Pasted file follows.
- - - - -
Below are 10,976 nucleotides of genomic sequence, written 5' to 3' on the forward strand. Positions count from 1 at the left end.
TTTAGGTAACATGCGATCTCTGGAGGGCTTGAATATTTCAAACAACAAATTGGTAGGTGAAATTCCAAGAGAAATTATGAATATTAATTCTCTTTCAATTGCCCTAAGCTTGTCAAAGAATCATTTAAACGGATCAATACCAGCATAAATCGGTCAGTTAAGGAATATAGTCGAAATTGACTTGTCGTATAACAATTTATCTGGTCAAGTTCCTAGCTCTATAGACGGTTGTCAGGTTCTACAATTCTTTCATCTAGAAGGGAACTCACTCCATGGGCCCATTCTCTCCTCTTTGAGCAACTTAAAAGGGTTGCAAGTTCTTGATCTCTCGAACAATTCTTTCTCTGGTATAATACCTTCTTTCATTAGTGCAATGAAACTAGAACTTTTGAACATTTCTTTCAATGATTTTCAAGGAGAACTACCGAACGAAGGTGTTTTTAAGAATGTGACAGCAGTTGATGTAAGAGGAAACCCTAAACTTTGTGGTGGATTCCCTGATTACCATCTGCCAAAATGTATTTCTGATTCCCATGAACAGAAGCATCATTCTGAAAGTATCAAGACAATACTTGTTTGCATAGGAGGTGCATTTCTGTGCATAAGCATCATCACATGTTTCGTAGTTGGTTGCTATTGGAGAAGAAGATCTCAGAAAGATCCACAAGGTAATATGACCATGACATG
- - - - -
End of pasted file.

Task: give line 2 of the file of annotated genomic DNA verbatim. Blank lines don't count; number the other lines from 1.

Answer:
TTTAGGTAACATGCGATCTCTGGAGGGCTTGAATATTTCAAACAACAAATTGGTAGGTGAAATTCCAAGAGAAATTATGAATATTAATTCTCTTTCAATTGCCCTAAGCTTGTCAAAGAATCATTTAAACGGATCAATACCAGCATAAATCGGTCAGTTAAGGAATATAGTCGAAATTGACTTGTCGTATAACAATTTATCTGGTCAAGTTCCTAGCTCTATAGACGGTTGTCAGGTTCTACAATTCTTTCATCTAGAAGGGAACTCACTCCATGGGCCCATTCTCTCCTCTTTGAGCAACTTAAAAGGGTTGCAAGTTCTTGATCTCTCGAACAATTCTTTCTCTGGTATAATACCTTCTTTCATTAGTGCAATGAAACTAGAACTTTTGAACATTTCTTTCAATGATTTTCAAGGAGAACTACCGAACGAAGGTGTTTTTAAGAATGTGACAGCAGTTGATGTAAGAGGAAACCCTAAACTTTGTGGTGGATTCCCTGATTACCATCTGCCAAAATGTATTTCTGATTCCCATGAACAGAAGCATCATTCTGAAAGTATCAAGACAATACTTGTTTGCATAGGAGGTGCATTTCTGTGCATAAGCATCATCACATGTTTCGTAGTTGGTTGCTATTGGAGAAGAAGATCTCAGAAAGATCCACAAGGTAATATGACCATGACATG